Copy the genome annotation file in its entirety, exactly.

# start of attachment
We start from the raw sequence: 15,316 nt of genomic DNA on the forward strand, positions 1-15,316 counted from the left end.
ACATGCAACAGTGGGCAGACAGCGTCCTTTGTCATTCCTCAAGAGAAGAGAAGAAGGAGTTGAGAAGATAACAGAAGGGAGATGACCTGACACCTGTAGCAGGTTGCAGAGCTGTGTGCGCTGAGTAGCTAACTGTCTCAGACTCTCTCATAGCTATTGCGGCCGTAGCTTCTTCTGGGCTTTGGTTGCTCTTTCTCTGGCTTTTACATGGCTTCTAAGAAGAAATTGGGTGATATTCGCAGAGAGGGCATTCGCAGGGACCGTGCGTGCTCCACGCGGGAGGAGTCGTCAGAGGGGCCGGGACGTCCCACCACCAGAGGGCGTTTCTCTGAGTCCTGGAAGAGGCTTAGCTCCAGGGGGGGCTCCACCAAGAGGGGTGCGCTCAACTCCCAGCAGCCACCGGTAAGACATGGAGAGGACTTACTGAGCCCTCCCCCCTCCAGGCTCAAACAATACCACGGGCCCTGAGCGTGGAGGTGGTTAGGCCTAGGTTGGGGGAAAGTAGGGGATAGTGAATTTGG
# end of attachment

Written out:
We start from the raw sequence: 15,316 nt of genomic DNA on the forward strand, positions 1-15,316 counted from the left end.
ACATGCAACAGTGGGCAGACAGCGTCCTTTGTCATTCCTCAAGAGAAGAGAAGAAGGAGTTGAGAAGATAACAGAAGGGAGATGACCTGACACCTGTAGCAGGTTGCAGAGCTGTGTGCGCTGAGTAGCTAACTGTCTCAGACTCTCTCATAGCTATTGCGGCCGTAGCTTCTTCTGGGCTTTGGTTGCTCTTTCTCTGGCTTTTACATGGCTTCTAAGAAGAAATTGGGTGATATTCGCAGAGAGGGCATTCGCAGGGACCGTGCGTGCTCCACGCGGGAGGAGTCGTCAGAGGGGCCGGGACGTCCCACCACCAGAGGGCGTTTCTCTGAGTCCTGGAAGAGGCTTAGCTCCAGGGGGGGCTCCACCAAGAGGGGTGCGCTCAACTCCCAGCAGCCACCGGTAAGACATGGAGAGGACTTACTGAGCCCTCCCCCCTCCAGGCTCAAACAATACCACGGGCCCTGAGCGTGGAGGTGGTTAGGCCTAGGTTGGGGGAAAGTAGGGGATAGTGAATTTGG